Heirloom Mashed Potatoes

Passing the baton...um...potato peeler...

I have asked daughter Shelley to make the mashed potato casserole for Thanksgiving.

Her response was: “You want me to make your mashed potato casserole?”

Um…yeah.  My hip hurts, and I dread the thought of standing at the sink peeling ten pounds of potatoes and then standing at the counter mashing them.  And for those of you thinking, “Hey, just sit on a stool”–really, that is harder on the back than standing is on the hip.  Yes, I know I’m announcing geezerdom, but that’s just how it is this year and your turn is coming, so zip your lip.

But here’s my real point.  At some point, someone (nephews Andrew and Brendan) designated my mashed potato casserole as  Aunt Kathy’s special, classic, traditional, gotta-have-it-on-Thanksgiving dish.  Shelley feels entrusted with the honor of making it this year, like I’m passing it along to the next generation.


It’s just mashed potatoes.  It’s a recipe I found in Cooking Light a few years ago and tried because it was a way to have mashed potatoes prepared in advance of Turkey Day.   They also happen to be low-fat and absolutely yummy.  I quadrupled or quintupled the recipe to feed a crowd of forty and, ta-da, it’s now a family heirloom recipe.


Heirloom  recipes are passed from one generation to the next… Oh.

You get heirloom recipes from people who are grandmothers… Oh.

But, heirloom recipes are really old and came over with the Pilgrims on the Mayflower or, according to an international student at our school, the Titanic.  Well, maybe not so much.  My mother’s heirloom recipe for Vienna Cake was one she started making from her Fanny Farmer’s Cookbook.  My grandmother’s famous raisin bread recipe was clipped from the newspaper.

Heirloom recipes are also enshrouded with the mystique that no one can make them like the originator or  the designated heir to the recipe.   Furthermore, no one has permission to make them except the originator or the designated heir to the recipe.  Some people protect their recipes because they want to be needed.  Others like the honor of being recognized for excellence. For whatever reason, heirloom recipes are supposedly closely guarded family secrets.

Secret or not, eventually heirloom recipes get passed along, even if one has to steal the deceased cook’s recipe file.  But I propose to you that the Number One reason for passing down an heirloom recipe is this:  The cook is too daggone tired to do it!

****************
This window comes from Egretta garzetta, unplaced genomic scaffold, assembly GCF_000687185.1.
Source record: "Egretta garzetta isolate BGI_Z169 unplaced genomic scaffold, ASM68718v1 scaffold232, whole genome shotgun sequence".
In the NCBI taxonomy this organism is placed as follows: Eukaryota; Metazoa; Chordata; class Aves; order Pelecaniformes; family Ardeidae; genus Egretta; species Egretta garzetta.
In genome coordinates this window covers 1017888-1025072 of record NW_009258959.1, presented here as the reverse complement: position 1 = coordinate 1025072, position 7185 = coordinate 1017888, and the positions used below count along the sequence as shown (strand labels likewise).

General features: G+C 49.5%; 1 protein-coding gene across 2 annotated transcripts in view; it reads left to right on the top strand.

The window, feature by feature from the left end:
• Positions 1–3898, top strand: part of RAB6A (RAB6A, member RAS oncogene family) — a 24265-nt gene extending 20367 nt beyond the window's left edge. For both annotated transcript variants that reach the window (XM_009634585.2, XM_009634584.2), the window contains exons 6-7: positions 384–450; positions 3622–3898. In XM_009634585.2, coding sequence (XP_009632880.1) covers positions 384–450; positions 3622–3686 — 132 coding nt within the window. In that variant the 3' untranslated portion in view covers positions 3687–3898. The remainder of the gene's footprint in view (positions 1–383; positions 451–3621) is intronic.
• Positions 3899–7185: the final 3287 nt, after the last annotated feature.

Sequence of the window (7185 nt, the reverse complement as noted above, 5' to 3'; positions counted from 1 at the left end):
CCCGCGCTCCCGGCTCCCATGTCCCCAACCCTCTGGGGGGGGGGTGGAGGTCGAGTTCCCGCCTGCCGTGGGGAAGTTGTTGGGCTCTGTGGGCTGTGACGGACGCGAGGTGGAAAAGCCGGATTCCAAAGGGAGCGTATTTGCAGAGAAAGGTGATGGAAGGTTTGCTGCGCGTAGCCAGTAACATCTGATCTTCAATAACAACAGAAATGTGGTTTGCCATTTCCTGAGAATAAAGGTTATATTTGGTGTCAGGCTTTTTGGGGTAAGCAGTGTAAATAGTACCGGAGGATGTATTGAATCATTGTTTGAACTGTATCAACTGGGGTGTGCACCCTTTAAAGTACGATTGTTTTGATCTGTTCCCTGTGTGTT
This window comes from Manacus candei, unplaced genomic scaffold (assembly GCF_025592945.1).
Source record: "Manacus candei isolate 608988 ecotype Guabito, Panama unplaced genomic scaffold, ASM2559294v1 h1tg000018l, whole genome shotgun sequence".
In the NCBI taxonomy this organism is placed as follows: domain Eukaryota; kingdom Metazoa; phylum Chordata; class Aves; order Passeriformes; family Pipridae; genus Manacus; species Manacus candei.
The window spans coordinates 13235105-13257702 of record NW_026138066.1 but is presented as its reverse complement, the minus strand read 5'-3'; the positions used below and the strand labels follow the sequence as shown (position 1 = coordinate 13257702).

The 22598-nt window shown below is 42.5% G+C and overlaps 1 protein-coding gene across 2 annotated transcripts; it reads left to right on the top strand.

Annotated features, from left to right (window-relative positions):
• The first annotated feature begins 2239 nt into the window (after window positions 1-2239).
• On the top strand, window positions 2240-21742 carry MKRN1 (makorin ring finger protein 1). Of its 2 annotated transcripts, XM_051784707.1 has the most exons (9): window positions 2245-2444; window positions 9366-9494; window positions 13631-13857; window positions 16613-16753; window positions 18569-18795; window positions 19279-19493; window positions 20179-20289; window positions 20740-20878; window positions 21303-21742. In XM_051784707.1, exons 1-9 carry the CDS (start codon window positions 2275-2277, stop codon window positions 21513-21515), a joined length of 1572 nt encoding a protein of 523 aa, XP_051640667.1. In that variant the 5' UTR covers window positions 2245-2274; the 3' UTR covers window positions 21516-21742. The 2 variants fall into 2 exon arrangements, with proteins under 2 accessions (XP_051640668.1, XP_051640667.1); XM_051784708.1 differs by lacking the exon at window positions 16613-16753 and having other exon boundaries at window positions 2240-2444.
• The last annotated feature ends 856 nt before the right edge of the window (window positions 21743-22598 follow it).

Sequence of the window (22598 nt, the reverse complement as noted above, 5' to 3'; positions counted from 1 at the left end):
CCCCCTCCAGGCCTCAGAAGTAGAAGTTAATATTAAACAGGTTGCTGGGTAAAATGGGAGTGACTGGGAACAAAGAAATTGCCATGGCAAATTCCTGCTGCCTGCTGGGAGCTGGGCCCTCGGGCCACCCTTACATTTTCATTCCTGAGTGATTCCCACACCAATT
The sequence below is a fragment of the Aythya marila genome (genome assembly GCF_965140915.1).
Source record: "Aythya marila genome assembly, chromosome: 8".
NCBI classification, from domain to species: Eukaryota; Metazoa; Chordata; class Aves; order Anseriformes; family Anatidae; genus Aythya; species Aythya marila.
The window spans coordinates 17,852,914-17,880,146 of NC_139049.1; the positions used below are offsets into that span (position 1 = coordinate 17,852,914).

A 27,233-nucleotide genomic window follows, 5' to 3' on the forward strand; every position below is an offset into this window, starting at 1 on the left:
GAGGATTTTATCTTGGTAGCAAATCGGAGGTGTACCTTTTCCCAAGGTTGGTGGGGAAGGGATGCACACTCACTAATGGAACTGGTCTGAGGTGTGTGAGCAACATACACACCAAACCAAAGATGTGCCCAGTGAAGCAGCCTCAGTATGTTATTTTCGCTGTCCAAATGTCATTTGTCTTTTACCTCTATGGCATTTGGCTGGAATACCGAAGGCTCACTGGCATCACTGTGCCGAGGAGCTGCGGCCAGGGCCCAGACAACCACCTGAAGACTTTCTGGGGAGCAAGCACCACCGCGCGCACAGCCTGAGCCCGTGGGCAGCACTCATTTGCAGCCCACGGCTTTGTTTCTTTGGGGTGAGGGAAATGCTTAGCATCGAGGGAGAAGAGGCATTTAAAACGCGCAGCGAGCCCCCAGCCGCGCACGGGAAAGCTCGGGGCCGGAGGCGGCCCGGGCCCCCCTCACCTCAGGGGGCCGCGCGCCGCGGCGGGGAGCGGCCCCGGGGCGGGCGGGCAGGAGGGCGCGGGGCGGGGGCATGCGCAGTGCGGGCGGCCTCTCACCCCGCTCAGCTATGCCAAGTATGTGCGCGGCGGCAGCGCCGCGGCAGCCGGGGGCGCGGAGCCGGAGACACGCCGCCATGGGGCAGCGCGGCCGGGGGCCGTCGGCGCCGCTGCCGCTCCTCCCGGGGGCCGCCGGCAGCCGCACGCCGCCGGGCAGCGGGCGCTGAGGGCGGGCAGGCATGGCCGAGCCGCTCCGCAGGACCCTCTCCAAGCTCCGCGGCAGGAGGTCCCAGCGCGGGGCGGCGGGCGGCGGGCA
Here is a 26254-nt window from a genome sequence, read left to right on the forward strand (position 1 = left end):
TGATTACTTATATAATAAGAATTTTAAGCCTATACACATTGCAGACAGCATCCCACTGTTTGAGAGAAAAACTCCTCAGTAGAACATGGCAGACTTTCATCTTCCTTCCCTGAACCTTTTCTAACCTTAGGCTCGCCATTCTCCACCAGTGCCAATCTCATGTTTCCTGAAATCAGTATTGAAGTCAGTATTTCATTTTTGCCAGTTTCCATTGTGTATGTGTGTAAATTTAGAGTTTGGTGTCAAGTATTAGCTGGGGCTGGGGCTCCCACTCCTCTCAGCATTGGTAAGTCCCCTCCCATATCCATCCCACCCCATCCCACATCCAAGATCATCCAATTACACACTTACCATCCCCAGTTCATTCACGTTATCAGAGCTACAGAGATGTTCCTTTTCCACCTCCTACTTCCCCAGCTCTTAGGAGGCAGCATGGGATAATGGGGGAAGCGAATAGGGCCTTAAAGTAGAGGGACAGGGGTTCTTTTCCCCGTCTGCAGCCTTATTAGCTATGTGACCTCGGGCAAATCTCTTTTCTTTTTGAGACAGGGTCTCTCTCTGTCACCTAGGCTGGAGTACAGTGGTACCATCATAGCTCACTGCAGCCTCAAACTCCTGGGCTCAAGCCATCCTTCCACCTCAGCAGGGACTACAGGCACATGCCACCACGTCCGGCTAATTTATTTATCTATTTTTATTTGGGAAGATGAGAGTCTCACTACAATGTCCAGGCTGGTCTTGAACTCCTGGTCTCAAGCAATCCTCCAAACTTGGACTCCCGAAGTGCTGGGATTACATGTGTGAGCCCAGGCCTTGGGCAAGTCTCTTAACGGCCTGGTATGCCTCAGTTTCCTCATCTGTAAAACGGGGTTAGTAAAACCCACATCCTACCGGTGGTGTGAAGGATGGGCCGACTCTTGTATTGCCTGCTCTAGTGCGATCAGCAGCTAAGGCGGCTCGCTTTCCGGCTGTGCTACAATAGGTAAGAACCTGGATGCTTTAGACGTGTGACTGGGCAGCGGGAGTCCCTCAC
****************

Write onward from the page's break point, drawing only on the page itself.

Here’s Aunt Kathy’s Famous Mashed Potato Casserole recipe:


  • 10 lbs. russet baking pototoes, peeled and cut into small pieces
  • 5    8 oz. packages of fat-free cream cheese
  • 40 oz. fat free plain yogurt (in 8 oz. containers, that’s 5!)
  • 2 tsp. garlic powder
  • 2 tsp. salt
  • 1 stick of butter
  • paprika


Cook the potatoes, covered in water, in a stockpot until very soft (about 20 minutes).  Drain.  Return the potatoes to the nice warm cooking pot and add the cream cheese, yogurt, garlic powder, and salt.  Mash well and then beat well with a mixer.  (This is too much to fit into a stand mixer, so it’s best to use the cooking pot and a hand mixer.)

Spray  2 extra-large  (14 x 10) baking dishes with cooking spray.   Spoon the potato mixture into each.  Melt the butter and drizzle over both casseroles.  Sprinkle paprika on top.

(Note: I do not recommend trying aluminum disposable pans for this.  The potatoes are runny when they come out of the oven, and a disposable pan may not be sturdy enough.)

Cover the casseroles with plastic wrap and store in fridge.

The next day, remove the casseroles from the fridge early enough (30 minutes) that they are not cold when they go into the oven.  (Pyrex does indeed crack!).  Cook in preheated 350 degree oven for about 30 minutes or until hot and bubbly.

Do not expect leftovers.

Friday Night at the Hunting Lodge

I must begin by saying that we do not run a hunting lodge, bed-and-breakfast, boarding house, retreat center, target practice range, catering service, or wedding reception venue.  It just feels that way.  If we really were doing all those things I would not have to limp into work everyday and deal with sleepy teenagers who are completely unproductive until the end of quarter when they will literally interrupt a life-and-death conversation to ask for extra credit points.   So I resist the urge to beat the student over the head with my cane until I can drive my weary self home, where the hills are alive with the sound of…black powder rifles.

We’re full swing into hunting season here at Maywood.  That means the Lodge is open and busy.  We don’t take reservations.  This is strictly a pop-in-if-the-lights-are-on place. (Leaving me this option: The lights are OFF but somebody’s home.)   The Lodge mainly acts as a post-hunting bar, although I must say it’s a classy one–no dead animals on the walls quite yet.  We’re not full-service.  There’s always coffee and beer, but alas, soda is hard to come by. ( I keep forgetting that the lads are hunting with their dads now and they are too young for beer.)  We don’t serve dinner, but snacks are sometimes available.  It gets a little awkward when hunters show up as I’m serving dinner, which is often the case on Fridays.